Given the restrictions placed on women at the time, I think it’s incredible that Mary Ward and her companions undertook these activities and gave their lives to God out of great love. It took centuries for the Church to fully understand the gift of women’s apostolic congregations and to approve them in the manner that their founders had been divinely inspired. (Praise God for the Second Vatican Council!) Reading our Constitutions provides a mini history lesson as well as a manifestation of the working of the Holy Spirit. The sisters who have gone before me were incredibly tenacious and generous women. They were scorned, misunderstood, and at times manipulated, and yet they continued to strive for Mary Ward’s vision for the Institute.

From Constitutions Volume I: General Examen, Chapter 1:

{1} This least Institute was not brought into being by human means. Mary Ward’s inspiration in 1611 was to take the same of the Society [of Jesus] so understood, as that we were to take the same both in matter and manner, that only excepted which God by diversity of sex hath prohibited. In 1631 Pope Urban VIII ordered the suppression of her Institute. Nevertheless, through the heroic efforts of Mary Ward’s faithful followers, the call to work for the defence and propagation of the faith and for the education of women and girls continued.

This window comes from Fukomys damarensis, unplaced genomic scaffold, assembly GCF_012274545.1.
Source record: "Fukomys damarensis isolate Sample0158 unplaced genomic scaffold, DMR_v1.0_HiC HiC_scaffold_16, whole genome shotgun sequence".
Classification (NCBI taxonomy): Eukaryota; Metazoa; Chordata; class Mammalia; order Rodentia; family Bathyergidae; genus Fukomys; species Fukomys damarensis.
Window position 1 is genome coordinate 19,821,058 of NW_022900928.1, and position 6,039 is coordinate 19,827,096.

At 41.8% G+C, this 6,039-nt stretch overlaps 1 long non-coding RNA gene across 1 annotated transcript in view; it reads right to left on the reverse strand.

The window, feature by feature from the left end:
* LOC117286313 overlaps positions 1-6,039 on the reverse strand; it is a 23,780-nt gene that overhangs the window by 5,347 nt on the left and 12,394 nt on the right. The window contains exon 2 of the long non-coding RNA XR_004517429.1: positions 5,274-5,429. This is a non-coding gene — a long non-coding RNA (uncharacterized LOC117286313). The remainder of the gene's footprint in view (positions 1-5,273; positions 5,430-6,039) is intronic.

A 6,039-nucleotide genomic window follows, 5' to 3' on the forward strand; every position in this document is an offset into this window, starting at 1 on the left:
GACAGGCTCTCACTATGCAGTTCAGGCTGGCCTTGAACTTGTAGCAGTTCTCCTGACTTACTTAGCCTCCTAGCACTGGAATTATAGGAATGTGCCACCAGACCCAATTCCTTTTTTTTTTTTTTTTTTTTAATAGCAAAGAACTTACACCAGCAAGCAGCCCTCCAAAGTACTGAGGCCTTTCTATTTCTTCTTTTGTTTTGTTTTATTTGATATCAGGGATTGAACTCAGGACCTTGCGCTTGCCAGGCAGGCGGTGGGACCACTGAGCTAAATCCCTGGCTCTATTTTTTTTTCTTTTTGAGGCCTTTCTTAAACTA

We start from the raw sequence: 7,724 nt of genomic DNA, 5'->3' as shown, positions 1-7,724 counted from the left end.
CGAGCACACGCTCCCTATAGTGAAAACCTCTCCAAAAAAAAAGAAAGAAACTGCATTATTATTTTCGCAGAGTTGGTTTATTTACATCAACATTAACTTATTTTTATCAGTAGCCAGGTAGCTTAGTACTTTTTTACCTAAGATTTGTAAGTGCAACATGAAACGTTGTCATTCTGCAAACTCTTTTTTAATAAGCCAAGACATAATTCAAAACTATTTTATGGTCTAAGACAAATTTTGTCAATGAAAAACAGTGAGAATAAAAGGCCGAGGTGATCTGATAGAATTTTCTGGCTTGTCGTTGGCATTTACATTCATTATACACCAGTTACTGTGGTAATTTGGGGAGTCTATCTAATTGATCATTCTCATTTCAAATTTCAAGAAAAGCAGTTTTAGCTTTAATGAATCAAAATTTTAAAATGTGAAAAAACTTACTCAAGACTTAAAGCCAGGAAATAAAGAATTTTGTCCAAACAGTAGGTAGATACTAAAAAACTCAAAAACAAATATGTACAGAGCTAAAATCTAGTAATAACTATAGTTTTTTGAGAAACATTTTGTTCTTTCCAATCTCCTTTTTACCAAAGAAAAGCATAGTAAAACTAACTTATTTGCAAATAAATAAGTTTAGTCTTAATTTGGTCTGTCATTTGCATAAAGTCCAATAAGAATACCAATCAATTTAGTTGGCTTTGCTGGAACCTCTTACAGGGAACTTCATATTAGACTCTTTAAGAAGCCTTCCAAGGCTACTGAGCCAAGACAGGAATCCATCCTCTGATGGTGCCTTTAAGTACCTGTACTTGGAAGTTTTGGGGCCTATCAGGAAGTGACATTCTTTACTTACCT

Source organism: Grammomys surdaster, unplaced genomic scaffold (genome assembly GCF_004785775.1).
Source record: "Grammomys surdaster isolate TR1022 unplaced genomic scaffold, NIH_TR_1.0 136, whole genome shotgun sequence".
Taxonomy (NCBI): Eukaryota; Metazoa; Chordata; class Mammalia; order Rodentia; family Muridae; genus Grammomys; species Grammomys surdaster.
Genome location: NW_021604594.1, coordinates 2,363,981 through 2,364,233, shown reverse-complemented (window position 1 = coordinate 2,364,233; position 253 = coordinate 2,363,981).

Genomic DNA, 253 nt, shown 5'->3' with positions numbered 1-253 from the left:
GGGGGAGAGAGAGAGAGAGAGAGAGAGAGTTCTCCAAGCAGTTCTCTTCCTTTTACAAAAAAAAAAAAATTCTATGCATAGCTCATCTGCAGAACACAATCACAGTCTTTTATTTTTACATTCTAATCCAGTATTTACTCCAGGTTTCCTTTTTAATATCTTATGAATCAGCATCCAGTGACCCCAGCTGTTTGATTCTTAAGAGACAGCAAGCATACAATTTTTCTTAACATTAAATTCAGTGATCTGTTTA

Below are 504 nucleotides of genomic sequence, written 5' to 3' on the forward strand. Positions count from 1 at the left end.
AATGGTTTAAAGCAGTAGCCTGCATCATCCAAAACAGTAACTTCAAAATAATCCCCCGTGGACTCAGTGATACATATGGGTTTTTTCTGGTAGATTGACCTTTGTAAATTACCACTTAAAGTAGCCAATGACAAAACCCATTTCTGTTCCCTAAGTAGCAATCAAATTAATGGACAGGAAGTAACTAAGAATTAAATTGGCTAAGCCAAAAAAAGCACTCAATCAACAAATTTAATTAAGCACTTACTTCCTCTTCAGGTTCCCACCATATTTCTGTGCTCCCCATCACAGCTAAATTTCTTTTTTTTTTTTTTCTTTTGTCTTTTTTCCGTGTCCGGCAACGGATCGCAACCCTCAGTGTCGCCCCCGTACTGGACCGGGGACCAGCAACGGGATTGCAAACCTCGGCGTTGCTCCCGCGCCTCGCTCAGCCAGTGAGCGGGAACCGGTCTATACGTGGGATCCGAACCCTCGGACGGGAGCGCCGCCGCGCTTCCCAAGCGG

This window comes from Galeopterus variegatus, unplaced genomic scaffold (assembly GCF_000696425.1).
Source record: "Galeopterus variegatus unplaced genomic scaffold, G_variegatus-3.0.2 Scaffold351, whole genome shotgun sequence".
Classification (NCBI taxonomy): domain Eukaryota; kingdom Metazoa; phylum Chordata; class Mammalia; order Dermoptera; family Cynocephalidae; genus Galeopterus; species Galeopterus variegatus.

…In 1877 the Institute was confirmed by the Holy See; it was not until 1909 that Mary Ward was acknowledged as its founder.

….In the renewal following Vatican Council II, the whole Institute reflected on Mary Ward’s vision and her desire to adopt the Constitutions of the Society of Jesus for her Institute. As a result of this reflection new Constitutions were approved: for the Roman Branch in 1978, for the Irish Branch in 1985, and for the North American Branch in 1986.

In 2009, coinciding with the 400th anniversary of the founding of the IBVM, a renewed Constitutions was approved by the Holy See. The ‘modern document’, as we refer to it, is an updated version that clarifies certain sections of the Ignatian Constitutions that are no longer valid due to changes in canon law. It is also breathes a beautiful new spirit into the Institute and is written like a piece of poetry.

From Constitutions Volume II: Chapter 1:

1.2 We are companions of Jesus,
women at the heart of the Church,
called to follow Christ
in a discipleship of love,
ready to labour
with freedom and joy,
that in all things God may be glorified.

1.3 The Ignatian tradition,
interpreted through a woman’s eye,
is our graced heritage.
In prayer, Mary Ward was led to see
that this was the way God wanted for her Institute;
this was the pathway to holiness
that she and her companions were to walk.

As I reflect on the Constitutions, I am drawn back to my retreat graces of discipleship and friendship with Jesus. I can see how life in this Institute is my pathway to holiness and that it allows me to live fully the graces I received and as the person I was created to be.

As we continue to study the Constitutions I will write more about them. In this post I’ve basically described some of our history rather than our manner of living so stay tuned for more!